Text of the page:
New build housing completions have hit a 10-year high – but the pace of growth has slowed dramatically
New government data shows that 195,290 new build homes were finished in the 12 months to 31 March 2018. This was up from 183,570 the prior year and the highest number since 2007-8.
But, while the volume of completions grew by 12 per cent in 2016-17, it increased by just 6 per cent last year.
With a drop in conversions and changes of use to residential, the overall number of net dwellings in 2017-18 was 222,190. This was up only slightly from the 217,350 increase in housing stock the prievious year.
Blane Perrotton, managing director of surveyors Naismiths, said: ‘Ever since the Brexit referendum sent an icy chill down the spine of UK construction, Britain’s housebuilders have prided themselves on keeping the home fires burning.
‘The confirmation that more homes were completed in 2017-18 than at any point in the preceding decade is rightly a badge of honour for a sector that has raised its game in response to huge demand.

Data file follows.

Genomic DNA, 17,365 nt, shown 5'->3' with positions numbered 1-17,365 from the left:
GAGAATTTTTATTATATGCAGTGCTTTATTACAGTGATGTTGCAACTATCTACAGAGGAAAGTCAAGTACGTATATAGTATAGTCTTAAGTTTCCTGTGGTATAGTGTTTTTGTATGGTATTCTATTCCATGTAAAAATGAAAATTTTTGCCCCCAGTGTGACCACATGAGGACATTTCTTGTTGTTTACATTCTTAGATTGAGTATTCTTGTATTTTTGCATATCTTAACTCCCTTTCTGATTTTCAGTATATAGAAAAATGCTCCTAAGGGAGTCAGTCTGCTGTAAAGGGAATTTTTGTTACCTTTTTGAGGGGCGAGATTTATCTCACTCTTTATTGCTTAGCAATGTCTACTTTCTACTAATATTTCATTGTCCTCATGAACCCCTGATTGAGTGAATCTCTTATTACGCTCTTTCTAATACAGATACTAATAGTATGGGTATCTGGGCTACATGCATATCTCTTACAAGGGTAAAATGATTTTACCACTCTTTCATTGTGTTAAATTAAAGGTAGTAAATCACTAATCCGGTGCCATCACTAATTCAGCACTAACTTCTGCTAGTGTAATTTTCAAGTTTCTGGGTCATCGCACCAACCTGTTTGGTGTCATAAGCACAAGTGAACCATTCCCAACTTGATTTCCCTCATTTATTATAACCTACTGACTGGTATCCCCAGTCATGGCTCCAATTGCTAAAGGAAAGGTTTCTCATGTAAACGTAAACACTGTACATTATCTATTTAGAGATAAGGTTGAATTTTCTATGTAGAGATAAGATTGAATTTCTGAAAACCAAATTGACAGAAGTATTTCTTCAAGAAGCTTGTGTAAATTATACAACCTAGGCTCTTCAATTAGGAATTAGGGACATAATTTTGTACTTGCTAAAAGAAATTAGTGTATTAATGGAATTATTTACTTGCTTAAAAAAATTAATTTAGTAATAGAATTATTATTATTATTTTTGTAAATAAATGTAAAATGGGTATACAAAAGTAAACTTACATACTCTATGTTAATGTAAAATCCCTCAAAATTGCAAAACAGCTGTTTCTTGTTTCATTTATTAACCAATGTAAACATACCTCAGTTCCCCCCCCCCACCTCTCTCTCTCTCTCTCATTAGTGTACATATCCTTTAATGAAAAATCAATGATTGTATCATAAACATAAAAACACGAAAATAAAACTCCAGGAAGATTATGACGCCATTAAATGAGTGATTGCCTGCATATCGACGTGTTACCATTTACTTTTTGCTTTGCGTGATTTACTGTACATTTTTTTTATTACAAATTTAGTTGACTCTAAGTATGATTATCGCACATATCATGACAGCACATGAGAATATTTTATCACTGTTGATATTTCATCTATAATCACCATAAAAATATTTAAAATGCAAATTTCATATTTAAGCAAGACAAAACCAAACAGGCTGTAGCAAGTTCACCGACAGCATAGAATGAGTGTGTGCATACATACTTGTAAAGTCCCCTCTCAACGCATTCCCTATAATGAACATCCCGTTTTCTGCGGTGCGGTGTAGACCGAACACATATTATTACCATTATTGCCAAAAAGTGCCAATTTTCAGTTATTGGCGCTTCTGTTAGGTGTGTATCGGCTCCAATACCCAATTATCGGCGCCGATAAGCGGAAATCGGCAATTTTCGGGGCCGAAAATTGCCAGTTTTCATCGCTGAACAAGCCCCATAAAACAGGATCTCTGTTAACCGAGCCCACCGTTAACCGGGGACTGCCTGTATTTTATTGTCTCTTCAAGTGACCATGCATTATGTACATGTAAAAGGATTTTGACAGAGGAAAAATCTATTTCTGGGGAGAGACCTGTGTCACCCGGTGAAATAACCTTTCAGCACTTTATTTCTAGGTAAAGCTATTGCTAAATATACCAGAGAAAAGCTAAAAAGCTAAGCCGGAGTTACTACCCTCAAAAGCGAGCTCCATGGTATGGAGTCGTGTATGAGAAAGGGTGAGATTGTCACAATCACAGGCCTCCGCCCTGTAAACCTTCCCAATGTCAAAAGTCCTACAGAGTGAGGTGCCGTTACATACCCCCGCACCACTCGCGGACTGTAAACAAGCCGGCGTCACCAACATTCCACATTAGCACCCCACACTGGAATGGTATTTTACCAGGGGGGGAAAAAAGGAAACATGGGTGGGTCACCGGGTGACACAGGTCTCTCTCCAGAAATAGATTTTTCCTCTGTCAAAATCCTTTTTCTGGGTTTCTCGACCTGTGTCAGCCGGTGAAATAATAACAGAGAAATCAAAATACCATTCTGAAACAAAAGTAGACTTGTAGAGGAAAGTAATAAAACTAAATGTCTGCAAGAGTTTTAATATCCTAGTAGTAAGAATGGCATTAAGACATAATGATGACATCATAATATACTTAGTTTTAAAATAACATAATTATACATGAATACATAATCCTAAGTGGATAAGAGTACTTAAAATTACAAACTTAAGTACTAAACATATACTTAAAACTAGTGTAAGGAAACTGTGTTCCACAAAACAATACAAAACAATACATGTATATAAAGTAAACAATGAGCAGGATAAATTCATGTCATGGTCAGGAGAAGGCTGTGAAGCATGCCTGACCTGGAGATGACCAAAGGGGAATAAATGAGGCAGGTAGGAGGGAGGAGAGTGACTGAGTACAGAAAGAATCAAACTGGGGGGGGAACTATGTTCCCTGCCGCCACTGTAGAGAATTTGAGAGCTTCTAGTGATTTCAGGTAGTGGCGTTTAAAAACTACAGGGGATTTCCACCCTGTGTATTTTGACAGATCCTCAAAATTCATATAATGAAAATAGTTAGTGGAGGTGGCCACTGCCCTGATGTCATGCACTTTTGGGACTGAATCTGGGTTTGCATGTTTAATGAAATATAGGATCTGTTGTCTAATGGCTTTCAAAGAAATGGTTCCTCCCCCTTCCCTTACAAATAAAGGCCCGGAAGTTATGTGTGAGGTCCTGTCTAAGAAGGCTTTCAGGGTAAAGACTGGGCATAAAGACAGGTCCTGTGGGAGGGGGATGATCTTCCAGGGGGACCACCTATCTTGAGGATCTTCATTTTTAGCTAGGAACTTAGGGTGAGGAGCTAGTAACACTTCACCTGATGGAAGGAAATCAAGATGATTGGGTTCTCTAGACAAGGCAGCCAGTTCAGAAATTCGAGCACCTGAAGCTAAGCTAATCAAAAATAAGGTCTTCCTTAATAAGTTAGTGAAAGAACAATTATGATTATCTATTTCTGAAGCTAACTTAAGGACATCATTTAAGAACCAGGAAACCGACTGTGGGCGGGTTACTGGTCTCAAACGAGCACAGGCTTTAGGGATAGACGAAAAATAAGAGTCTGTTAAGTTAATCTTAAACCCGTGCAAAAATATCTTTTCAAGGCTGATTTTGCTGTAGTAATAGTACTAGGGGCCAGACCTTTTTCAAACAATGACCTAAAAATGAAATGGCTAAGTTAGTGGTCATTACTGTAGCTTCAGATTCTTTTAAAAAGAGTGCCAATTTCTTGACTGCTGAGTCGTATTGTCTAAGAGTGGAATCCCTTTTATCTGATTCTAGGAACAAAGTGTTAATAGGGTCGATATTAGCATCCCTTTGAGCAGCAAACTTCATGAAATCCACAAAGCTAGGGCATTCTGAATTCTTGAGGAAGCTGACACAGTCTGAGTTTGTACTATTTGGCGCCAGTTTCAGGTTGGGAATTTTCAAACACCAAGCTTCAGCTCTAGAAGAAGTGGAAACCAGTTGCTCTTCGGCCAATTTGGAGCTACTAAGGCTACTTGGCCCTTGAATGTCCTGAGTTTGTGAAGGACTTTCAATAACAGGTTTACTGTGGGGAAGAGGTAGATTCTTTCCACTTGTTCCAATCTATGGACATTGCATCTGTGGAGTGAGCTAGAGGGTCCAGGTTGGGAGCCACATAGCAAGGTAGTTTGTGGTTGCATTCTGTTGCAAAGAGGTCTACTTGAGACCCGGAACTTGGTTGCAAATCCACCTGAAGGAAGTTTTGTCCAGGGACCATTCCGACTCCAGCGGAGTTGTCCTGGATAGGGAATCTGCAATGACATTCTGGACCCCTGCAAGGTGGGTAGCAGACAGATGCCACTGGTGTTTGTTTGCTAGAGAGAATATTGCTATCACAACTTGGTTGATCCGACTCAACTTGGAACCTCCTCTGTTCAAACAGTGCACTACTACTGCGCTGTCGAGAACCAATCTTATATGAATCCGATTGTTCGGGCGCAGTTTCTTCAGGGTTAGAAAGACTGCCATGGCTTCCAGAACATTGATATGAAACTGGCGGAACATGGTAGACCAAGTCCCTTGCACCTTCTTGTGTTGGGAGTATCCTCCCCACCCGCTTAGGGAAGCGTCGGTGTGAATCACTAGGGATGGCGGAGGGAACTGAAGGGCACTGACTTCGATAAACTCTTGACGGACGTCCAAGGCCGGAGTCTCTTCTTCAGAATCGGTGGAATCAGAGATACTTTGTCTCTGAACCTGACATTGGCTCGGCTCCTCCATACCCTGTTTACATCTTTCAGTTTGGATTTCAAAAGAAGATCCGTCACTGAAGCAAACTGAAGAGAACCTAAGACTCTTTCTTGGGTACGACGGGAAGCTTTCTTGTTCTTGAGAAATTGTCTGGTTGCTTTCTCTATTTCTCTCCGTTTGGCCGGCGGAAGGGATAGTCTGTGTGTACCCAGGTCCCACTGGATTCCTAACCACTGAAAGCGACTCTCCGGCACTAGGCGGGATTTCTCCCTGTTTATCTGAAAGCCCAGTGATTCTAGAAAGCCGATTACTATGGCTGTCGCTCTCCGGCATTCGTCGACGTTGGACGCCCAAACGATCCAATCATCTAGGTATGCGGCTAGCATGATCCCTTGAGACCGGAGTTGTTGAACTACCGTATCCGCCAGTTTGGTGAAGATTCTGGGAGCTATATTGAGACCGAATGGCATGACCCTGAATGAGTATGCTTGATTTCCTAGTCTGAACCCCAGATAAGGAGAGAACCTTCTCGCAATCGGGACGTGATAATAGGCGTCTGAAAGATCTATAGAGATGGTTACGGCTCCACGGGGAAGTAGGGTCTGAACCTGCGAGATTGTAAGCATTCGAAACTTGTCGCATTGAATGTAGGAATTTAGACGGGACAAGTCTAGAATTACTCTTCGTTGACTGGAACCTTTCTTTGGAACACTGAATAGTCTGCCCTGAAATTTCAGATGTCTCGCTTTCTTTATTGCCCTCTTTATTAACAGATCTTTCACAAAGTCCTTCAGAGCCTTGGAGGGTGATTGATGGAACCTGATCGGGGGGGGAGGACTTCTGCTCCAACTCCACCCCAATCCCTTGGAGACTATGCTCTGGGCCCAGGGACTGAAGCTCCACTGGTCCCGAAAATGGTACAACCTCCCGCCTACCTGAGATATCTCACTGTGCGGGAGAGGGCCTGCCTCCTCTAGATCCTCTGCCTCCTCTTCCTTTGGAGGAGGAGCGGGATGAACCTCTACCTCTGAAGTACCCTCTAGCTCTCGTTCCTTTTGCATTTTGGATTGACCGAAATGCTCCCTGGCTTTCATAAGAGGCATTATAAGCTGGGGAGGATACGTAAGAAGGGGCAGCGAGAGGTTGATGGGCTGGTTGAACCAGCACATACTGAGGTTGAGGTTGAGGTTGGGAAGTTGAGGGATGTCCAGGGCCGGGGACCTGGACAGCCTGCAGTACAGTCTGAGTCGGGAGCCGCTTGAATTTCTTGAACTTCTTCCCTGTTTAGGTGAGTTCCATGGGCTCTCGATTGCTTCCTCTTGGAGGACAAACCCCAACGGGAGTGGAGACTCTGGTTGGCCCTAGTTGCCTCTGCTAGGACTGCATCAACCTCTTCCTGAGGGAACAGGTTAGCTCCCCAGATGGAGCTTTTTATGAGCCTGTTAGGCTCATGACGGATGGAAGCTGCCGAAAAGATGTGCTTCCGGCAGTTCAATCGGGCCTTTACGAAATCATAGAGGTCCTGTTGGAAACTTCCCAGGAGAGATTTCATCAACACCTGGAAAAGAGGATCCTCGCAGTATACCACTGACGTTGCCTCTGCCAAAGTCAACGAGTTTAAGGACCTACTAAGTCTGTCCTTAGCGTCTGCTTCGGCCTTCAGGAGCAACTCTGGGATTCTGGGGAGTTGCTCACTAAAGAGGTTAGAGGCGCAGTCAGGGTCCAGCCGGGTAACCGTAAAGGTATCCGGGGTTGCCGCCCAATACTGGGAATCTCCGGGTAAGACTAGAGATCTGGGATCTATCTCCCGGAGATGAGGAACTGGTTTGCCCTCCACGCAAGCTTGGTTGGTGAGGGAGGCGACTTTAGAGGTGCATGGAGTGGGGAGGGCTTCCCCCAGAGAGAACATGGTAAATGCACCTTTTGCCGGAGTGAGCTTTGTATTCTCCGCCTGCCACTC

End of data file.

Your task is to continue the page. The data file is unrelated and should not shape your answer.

‘But, look more closely and the halo could be slipping. The speed of growth has slowed to a crawl. You don’t need to follow every tortuous twist and resignation of the Brexit saga to identify the culprit for the slowdown. Fragile demand and a lack of developer confidence since the 2016 vote have both slammed on the brakes, even here in the engine room of the construction industry.’
Fragile demand and a lack of developer confidence since the referendum have slammed on the brakes
Chartered Institute of Housing head of policy Melanie Rees said: ‘While it’s encouraging to see another increase in the number of new homes, the reality is we are still a long way short of where we need to be. Millions of people are struggling to access a decent home at a price they can afford – we know we need more than 300,000 new homes a year to address the current chronic shortage and meet future demand.’
Joseph Daniels, founder of modular smart homes developer Project Etopia, said: ‘The country faces a race against time to get housebuilding up to speed but the needle has barely moved in the last year, rising from a walk to a gentle jog.
‘Young people and families desperately want to get on the housing ladder but are hamstrung by weak supply of new homes.’
Figures out earlier this week showed a seasonally adjusted £14 billion-worth of work was carried out by the construction industry in September 2018 – the most since monthly records began in January 2010. Almost £5 billion of this was new residential work, with private housebuilding up 10 per cent from the same month a year earlier, and public sector housebuilding growing by 11 per cent over the same period.
Ministers this summer pledged almost £2 billion of support to unlock sites for new homes. The government said it was committed to building more and better homes faster.